Lake Superior Freeze Over? March 6, 2003

On the visible satellite on March 6, a fairly uncommon occurrence can be seen. Lake Superior is about 90% froze over. An area of high pressure was over the lake for the past few days and this favored ice formation due to the cold air mass and relatively light winds Statistics can be a bit tricky when trying to calculate how often Lake Superior has froze over. As with most lake ice measurements, there is some subjectivity involved. Would a lake that's 90%, 95% or 100% covered be considered "completely froze over?"

When ice forms on Superior it can shift around frequently due to wind and water movement. In fact, on March 6 as the high pressure moved off to the east, gusty south winds have pushed the ice off the shore along the Minnesota and Wisconsin coast. Lake Superior will freeze completely over approximately once in 20 years. When looking at past statistics ice coverage is measured in percentages. According to the Great Lakes Aquarium, Lake Superior froze over nearly 100 percent in 1996 96 percent in 1994 and about 95 percent in 1972. The last records of complete ice coverage on the big lake is 1979 and 1962. There are some benefits to a large expanse of ice over the Great Lakes. Having a large ice cap can reduce the amount of evaporation during the winter. Also, according to the Open Lake Forecast for Lake Superior from the Marquette, Michigan National Weather Service Forecast Office there are no waves forecast due to the lake being mostly ice covered.

Visible Satellite from March 6, 2003 from the University Corporation of Atmospheric Reseach.

Listed below is an Associated Press story on the recent Lake Superior Ice.

Ice cap threatens to cover Lake Superior Associated Press

Published March 6, 2003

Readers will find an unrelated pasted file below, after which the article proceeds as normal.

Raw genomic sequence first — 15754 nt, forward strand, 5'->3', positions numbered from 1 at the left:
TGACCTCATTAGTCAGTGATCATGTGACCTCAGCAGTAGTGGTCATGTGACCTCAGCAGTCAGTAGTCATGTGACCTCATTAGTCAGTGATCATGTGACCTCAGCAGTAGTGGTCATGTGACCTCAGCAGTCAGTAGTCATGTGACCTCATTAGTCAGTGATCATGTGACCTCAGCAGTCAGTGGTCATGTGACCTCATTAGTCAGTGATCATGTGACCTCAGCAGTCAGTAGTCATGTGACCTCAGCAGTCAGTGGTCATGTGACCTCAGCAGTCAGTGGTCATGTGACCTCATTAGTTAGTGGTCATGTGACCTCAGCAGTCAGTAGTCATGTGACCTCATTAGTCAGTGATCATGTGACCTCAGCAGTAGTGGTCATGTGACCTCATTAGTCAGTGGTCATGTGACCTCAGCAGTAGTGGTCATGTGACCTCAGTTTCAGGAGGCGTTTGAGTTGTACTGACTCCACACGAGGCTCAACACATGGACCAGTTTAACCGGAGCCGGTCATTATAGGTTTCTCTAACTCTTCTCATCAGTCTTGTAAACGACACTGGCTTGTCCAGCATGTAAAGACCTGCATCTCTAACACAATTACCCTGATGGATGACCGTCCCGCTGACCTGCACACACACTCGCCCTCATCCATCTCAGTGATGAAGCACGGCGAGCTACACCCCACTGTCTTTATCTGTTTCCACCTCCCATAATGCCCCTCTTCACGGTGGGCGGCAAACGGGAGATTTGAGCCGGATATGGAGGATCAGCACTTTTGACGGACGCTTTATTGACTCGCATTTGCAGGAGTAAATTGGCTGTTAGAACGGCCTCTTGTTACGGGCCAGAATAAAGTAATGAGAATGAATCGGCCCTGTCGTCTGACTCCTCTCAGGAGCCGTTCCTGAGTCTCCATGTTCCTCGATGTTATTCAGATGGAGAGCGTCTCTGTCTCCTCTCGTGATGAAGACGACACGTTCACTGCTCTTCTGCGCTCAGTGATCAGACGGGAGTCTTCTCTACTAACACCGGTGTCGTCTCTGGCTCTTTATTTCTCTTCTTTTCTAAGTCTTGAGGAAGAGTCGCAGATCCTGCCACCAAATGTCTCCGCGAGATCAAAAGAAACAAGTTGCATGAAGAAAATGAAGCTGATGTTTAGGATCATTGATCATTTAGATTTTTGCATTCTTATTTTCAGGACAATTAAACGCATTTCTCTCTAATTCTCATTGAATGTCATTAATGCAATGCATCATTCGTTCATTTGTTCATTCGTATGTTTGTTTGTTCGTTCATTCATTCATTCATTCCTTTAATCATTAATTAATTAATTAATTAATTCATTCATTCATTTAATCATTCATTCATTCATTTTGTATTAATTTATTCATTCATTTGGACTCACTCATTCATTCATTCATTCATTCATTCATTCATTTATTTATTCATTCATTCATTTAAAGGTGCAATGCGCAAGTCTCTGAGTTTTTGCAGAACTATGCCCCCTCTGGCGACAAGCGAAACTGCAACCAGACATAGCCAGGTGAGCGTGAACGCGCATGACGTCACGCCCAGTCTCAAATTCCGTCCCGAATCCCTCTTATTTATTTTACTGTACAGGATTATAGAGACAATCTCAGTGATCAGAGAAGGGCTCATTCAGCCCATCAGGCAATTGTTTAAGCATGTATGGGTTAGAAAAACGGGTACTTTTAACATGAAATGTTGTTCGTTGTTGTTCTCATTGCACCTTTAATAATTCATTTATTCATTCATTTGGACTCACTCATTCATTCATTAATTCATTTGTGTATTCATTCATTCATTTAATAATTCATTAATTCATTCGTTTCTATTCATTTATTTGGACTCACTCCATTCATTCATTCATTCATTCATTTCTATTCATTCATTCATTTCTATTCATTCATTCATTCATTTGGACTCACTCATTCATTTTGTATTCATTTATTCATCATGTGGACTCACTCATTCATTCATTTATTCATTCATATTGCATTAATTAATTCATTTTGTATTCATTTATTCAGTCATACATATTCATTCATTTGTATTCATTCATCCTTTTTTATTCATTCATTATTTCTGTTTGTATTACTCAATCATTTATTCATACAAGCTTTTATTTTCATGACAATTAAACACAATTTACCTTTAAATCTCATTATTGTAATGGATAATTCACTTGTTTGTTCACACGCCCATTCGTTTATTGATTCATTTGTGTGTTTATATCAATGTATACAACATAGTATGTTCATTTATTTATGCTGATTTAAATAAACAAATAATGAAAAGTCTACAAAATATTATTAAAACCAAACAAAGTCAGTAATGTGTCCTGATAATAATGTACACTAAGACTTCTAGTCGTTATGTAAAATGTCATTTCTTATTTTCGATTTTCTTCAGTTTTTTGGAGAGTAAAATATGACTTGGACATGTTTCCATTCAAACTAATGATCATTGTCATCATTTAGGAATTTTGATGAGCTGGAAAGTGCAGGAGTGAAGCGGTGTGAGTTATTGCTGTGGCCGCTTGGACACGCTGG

HOUGHTON, Mich. -- Record-shattering cold temperatures threaten to freeze massive Lake Superior's surface for the first time in more than two decades.

``The lake is fairly well covered,'' said Craig Evanego, an ice forecaster with the National Ice Center in Washington. ``It's the thickest its been in years.'' Lake Superior last froze completely in 1979, and this year's ice cover is the most since 1996-97, lake watchers said. Ice currently covers more than 90 percent of the greatest of the Great Lakes, Evanego said. In some areas, the covering is a scant inch or so, but vast portions of the big lake have 12 to 28 inches of ice, according to the National Ice Center.

Lakes Huron and Erie are ice-covered, with much of shallow Lake Erie buried under 28 or more inches of ice, the center reported. Northern Lake Michigan is frozen, but the mid- to lower section is open, other than coastal areas.

Relentless cold temperatures are responsible for the ice buildup. While snow swept across much of mid- and lower Michigan early Wednesday, Upper Peninsula residents again bundled up against record lows.``It's more than just a little bit cold here,'' said Dave Petrovich, a forecaster with the National Weather Service office in Marquette County's Negaunee Township. Temperatures at Houghton County Memorial Airport hit minus 17 degrees at 8 a.m. Wednesday, shattering the day's previous record of minus 5, set in 1960. Petrovich also said minus 16 in Marquette County set a new low. At the western tip of Lake Superior, Duluth, Minn., saw a low of 12 below Wednesday.

The winter of 2002-03 is shaping up to be slightly colder than normal in the area, though not as bitterly cold as many might believe, said Keith Bergens, meteorologist with the National Weather Service in Gaylord. Mild temperatures dominated October through the end of December, while colder than normal weather settled in since, he said. ``In history, when we look back at the winter of 2003, I'd say it was pretty average,'' Bergens said.

Here are some links to more information about lake Superior ice.

Great Lakes Aquarium. Information on how Lake Superior freezes.
Wintertime Imaging of the Great Lakes (1996-1997 Ice Event) From Michigan Tech.
Duluth News Tribune Story
Ice Charts From the National Ice Center
More Ice Charts from the National Ice Center
Current Ice Coverage from the National Ice Center.
High Resolution photo from NASA on March 9.


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Last modified: March 18, 2003